HomeNewsArticle Display

Prestigious award named for 162nd Fighter Wing Minuteman Committee member, community leader

Tucson business and community icons Bill Valenzuela and Dorothy Finley trade jokes from the podium at the Tucson Light award banquet, Feb 13. Finley was one of Valenzuela’s grade school teachers. (Air National Guard photo by Capt. Gabe Johnson)

Tucson business and community icons Bill Valenzuela and Dorothy Finley trade jokes from the podium at the Tucson Light award banquet, Feb 13. Finley was one of Valenzuela’s grade school teachers. (Air National Guard photo by Capt. Gabe Johnson)

Bill Valenzuela, right, embraces friend and colleague Jack Camper at the banquet held in Valenzuelas honor. Camper presented a copper plaque from Tucson Mayor Robert Walkup. (Air National Guard photo by Capt. Gabe Johnson)

Bill Valenzuela, right, embraces friend and colleague Jack Camper at the banquet held in Valenzuelas honor. Camper presented a copper plaque from Tucson Mayor Robert Walkup. (Air National Guard photo by Capt. Gabe Johnson)

TUCSON, Ariz. -- When Tucson community and business leaders gathered to present the Tucson Light: William G. Valenzuela Legacy Award, the guest of honor was told he was attending a Valentine's Day party in downtown Tucson's Stillwell House, Feb. 13. 

Bill Valenzuela, a 162nd Fighter Wing Minuteman, Arizona State Chair Emeritus for the National Committee of Employer Support of the Guard and Reserve, owner of W.G. Valenzuela Drywall, and a noteworthy philanthropist quickly figured out the Valentine's Day ruse. 

"When I saw Mensching, I knew something was going on," joked Valenzuela referring to Brig. Gen. (ret.) Joe Mensching, former 162nd Fighter Wing commander. "I knew tonight had nothing to do with Valentine's Day." 

Sandi Eghtesadi, event coordinator and fellow 162nd Fighter Wing Minuteman Committee member, invited more than 100 of Valenzuela's family, friends and colleagues to surprise him with the city's first Tucson Light award named in his honor. 

"I've known him for eight or nine years. He is such a humble man," said Eghtesadi, "He's given so much to the community. We didn't have any other choice but to honor him in a special way. And with all of the support of his family and friends here today... this is only the beginning." 

The William G. Valenzuela Legacy Award, intended to capture the spirit of all Mr. Valenzuela has given to the community, will recognize the accomplishments of future Tucsonans who aspire to his level of service.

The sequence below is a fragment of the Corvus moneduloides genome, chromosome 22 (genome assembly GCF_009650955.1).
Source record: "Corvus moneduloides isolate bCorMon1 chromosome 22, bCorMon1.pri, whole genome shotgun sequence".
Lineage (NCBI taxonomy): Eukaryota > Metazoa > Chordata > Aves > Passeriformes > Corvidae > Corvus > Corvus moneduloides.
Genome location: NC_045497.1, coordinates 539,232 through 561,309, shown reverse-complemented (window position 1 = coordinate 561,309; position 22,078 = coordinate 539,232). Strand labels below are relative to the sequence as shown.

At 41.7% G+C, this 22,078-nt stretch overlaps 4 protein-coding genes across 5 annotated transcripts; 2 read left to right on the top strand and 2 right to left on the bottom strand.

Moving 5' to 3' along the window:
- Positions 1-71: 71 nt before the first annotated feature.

He made significant contributions in raising the level of awareness among civilians about the military and the sacrifices of servicemembers. He spearheaded many projects to open lines of communication between the business community and military through a variety of projects including ESGR Boss Lifts and Statement of Support signings. 

"He inspired me to volunteer when I didn't know I could," said Eghtesadi. "He has opened doors for people to become involved in their community and inspired us to give back to those who've made freedom possible for us. He is a true leader." 

"I've seen him from a human perspective that is truly unbelievable," she said. "When everyone is out enjoying time off for holidays like Memorial Day, he's out there cleaning the grave sites of fallen servicemembers." 

Tucson attorney Michael Murray has been friends with Bill Valenzuela for 35 years. Together they served the Tucson's Marine Corps League and ESGR. 

"Anyone who wins this award in the future will have to be of a very high caliber if they are going to follow Bill Valenzuela because he's an outstanding guy," said Murray. "He's very generous without ever saying so. He's given so much to so many organizations, and you will never hear his name." 

Jack Camper, president and CEO of the Tucson Metropolitan Chamber of Commerce, served as a master of ceremony for the evening. He recalled a recent anecdote to highlight Valenzuela's generosity. 

Camper said the producers of ABC's "Extreme Makeover: Home Edition" recently called on Valenzuela to donate drywall services to a Tucson family as part of an upcoming episode. 

The family's oldest daughter Lizzie Bell, 14, was diagnosed in infancy with Diamond Blackfan anemia, a congenital disorder that affects only 600 to 700 people worldwide. The new home replaced her family's old one that had mold, a termite infestation and cracked concrete. 

Valenzuela quietly did his part and drywalled the home. 

"That's who Bill Valenzuela really is... just an outstanding guy," said Camper. 

Valenzuela graciously passed on the evening's high praise. 

"What a beautiful, beautiful night for me, but don't fool yourselves... you're the people that make me look good to them," he said to his friends as he gestured to his family. "Thank you for what you have taught me. I'll never give up on you. I'm with you all the way." 

According to Brig. Gen. (ret.) Ron Shoopman, former 162nd Fighter Wing commander, a leader always shows his true colors when he's being recognized in front of a crowd. "Did he talk about his accomplishments? No. He looked around the room and talked about each and every one of you and the good works you have done," he said. "This man inspires people."